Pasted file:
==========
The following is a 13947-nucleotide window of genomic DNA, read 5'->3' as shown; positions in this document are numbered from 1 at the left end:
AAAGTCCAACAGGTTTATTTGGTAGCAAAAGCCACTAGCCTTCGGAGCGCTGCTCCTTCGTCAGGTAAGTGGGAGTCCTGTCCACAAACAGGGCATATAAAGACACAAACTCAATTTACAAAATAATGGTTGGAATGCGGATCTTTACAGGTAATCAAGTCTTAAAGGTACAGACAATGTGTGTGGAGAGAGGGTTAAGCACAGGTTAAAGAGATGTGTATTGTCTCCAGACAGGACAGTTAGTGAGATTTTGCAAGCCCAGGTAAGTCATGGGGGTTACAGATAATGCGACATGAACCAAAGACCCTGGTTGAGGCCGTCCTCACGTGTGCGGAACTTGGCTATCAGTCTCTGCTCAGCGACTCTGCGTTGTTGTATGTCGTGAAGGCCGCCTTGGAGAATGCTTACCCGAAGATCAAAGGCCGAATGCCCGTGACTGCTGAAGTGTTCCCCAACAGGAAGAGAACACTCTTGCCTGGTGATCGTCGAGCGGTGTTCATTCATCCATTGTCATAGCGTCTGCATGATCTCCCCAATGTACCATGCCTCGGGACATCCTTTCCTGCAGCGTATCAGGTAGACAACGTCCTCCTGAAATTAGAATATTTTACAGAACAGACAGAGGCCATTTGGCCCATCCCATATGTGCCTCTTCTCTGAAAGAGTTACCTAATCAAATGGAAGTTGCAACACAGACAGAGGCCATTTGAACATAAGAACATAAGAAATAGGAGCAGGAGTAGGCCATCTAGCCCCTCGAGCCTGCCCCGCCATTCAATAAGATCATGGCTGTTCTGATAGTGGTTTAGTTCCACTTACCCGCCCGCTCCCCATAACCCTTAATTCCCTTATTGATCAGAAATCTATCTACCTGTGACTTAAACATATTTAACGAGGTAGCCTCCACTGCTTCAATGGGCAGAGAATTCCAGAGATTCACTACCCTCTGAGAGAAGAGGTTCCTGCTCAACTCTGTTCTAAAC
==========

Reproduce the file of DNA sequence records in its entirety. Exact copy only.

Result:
The following is a 13947-nucleotide window of genomic DNA, read 5'->3' as shown; positions in this document are numbered from 1 at the left end:
AAAGTCCAACAGGTTTATTTGGTAGCAAAAGCCACTAGCCTTCGGAGCGCTGCTCCTTCGTCAGGTAAGTGGGAGTCCTGTCCACAAACAGGGCATATAAAGACACAAACTCAATTTACAAAATAATGGTTGGAATGCGGATCTTTACAGGTAATCAAGTCTTAAAGGTACAGACAATGTGTGTGGAGAGAGGGTTAAGCACAGGTTAAAGAGATGTGTATTGTCTCCAGACAGGACAGTTAGTGAGATTTTGCAAGCCCAGGTAAGTCATGGGGGTTACAGATAATGCGACATGAACCAAAGACCCTGGTTGAGGCCGTCCTCACGTGTGCGGAACTTGGCTATCAGTCTCTGCTCAGCGACTCTGCGTTGTTGTATGTCGTGAAGGCCGCCTTGGAGAATGCTTACCCGAAGATCAAAGGCCGAATGCCCGTGACTGCTGAAGTGTTCCCCAACAGGAAGAGAACACTCTTGCCTGGTGATCGTCGAGCGGTGTTCATTCATCCATTGTCATAGCGTCTGCATGATCTCCCCAATGTACCATGCCTCGGGACATCCTTTCCTGCAGCGTATCAGGTAGACAACGTCCTCCTGAAATTAGAATATTTTACAGAACAGACAGAGGCCATTTGGCCCATCCCATATGTGCCTCTTCTCTGAAAGAGTTACCTAATCAAATGGAAGTTGCAACACAGACAGAGGCCATTTGAACATAAGAACATAAGAAATAGGAGCAGGAGTAGGCCATCTAGCCCCTCGAGCCTGCCCCGCCATTCAATAAGATCATGGCTGTTCTGATAGTGGTTTAGTTCCACTTACCCGCCCGCTCCCCATAACCCTTAATTCCCTTATTGATCAGAAATCTATCTACCTGTGACTTAAACATATTTAACGAGGTAGCCTCCACTGCTTCAATGGGCAGAGAATTCCAGAGATTCACTACCCTCTGAGAGAAGAGGTTCCTGCTCAACTCTGTTCTAAAC